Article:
A hospital trust has been criticised for appointing a chief executive without allowing other potential candidates to apply for the post.
West Hertfordshire Hospitals Trust appointed Jan Filochowski last September, two years after he had moved there as interim chief executive on secondment from his role as a turnaround specialist at NHS South East Coast.
More could have been done… to ensure that the appointment process fully met the standards expected at this level
The permanent job was not advertised and Mr Filochowski, who was being paid at least £246,000 at the time, did not undergo a formal interview for the position.
An independent report, commissioned by NHS East of England and published this month, concluded the trust should have set up an appointment panel, even though Mr Filochowski stood a strong chance of securing the job.
The report says that the trust believed it was acting in the best interests of the public and taxpayer by appointing a highly skilled candidate, whose departure would have been “catastrophic” according to non executive directors. It also sought legal advice before making the appointment.
In a confidential letter seen by HSJ, NHS East of England chair Keith Pearson told West Hertfordshire chair Professor Thomas Hanahoe that, while Mr Filochowski had “considerable skills and experience”, other candidates should have been considered.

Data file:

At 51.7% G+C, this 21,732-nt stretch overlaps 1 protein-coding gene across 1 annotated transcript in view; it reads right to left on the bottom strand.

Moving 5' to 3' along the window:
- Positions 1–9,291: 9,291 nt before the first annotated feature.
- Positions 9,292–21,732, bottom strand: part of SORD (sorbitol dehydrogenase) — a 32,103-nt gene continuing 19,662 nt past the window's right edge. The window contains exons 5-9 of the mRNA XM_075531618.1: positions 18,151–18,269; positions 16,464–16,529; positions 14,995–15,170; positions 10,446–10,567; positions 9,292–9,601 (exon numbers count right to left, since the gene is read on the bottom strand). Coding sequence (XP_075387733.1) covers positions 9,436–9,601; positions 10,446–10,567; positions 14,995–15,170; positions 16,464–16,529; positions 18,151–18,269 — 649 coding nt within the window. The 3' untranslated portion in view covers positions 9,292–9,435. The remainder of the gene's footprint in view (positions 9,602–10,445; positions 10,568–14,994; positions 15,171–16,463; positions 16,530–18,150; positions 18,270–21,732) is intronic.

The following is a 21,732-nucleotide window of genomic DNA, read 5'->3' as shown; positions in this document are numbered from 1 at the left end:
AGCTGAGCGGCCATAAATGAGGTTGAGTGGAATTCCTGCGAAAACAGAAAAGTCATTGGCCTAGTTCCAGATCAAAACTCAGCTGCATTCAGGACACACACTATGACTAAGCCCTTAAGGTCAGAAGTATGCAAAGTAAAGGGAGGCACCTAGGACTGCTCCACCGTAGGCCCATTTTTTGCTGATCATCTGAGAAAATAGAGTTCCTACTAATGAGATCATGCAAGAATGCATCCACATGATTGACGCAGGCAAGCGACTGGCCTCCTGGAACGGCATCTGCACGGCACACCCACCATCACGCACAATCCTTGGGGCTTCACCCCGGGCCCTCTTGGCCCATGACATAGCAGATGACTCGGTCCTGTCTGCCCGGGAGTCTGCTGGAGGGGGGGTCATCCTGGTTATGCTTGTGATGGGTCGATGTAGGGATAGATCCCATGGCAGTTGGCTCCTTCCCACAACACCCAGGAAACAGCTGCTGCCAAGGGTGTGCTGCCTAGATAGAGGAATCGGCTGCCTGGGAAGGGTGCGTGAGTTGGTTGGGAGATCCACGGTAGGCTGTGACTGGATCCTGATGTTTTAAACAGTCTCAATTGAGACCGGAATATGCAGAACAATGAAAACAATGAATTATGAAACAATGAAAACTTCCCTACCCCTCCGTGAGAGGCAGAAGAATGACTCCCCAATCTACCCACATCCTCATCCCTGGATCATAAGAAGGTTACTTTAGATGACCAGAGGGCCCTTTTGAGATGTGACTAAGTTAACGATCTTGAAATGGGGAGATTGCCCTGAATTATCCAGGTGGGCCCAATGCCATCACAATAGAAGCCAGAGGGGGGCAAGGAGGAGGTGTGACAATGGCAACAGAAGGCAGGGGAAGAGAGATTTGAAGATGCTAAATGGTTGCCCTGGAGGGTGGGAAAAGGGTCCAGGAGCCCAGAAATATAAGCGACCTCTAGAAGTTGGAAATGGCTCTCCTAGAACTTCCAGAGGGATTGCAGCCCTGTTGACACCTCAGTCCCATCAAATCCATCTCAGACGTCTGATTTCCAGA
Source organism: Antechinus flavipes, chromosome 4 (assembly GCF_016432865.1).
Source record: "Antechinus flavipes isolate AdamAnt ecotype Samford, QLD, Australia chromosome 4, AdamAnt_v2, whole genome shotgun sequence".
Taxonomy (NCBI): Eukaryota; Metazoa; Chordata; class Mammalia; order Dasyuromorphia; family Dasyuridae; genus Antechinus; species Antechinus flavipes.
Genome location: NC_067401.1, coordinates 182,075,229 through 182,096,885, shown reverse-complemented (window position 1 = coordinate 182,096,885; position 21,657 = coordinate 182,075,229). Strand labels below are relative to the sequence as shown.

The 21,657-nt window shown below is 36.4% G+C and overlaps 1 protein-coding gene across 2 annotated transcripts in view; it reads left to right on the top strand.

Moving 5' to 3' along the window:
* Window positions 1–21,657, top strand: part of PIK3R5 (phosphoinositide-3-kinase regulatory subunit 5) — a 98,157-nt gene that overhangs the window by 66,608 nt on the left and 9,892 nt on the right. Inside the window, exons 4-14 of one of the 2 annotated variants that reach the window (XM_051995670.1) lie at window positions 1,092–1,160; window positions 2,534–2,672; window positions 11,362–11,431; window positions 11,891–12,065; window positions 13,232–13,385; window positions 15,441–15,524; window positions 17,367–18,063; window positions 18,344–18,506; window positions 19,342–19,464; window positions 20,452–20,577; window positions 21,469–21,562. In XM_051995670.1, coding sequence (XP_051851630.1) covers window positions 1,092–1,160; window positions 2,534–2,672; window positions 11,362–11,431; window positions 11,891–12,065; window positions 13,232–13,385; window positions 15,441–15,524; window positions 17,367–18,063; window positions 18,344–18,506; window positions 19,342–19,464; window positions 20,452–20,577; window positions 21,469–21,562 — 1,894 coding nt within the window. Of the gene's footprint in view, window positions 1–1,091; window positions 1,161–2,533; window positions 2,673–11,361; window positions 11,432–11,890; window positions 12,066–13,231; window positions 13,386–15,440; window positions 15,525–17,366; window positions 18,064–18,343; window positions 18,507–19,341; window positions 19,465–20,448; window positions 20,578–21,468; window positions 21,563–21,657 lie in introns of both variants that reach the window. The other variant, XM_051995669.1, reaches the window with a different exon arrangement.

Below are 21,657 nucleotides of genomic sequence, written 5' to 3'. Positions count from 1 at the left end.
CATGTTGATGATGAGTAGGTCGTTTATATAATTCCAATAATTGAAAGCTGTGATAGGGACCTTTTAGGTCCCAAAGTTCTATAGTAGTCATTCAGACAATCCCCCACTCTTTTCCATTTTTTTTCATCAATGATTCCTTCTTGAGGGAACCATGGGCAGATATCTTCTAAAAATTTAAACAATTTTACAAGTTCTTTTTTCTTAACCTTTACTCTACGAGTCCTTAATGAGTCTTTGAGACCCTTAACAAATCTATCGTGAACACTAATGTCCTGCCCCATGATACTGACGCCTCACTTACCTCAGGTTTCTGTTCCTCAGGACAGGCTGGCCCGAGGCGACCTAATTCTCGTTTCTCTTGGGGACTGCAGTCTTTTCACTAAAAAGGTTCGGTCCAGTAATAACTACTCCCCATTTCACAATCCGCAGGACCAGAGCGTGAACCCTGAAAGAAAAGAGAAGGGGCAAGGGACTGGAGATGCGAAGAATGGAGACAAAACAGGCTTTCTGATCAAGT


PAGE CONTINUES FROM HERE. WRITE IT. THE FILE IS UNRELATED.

Mr Pearson said: “More could have been done… to ensure that the appointment process fully met the standards expected at this level.”
He has written to all trusts in the region stating there should always be an open appointments process for chief executives and executive directors, which should be discussed with the strategic health authority’s workforce director.
He also plans to speak to the Department of Health about whether guidance on the issue needs to be updated.
In a statement, trust director of communications David McNeil said: “The report confirms that [the trust] has the right man for the job.”
But he added: “The trust acknowledges that the report points out where the process did not comply with ‘very best practice’ and will ensure that this very best practice is embedded in future processes.”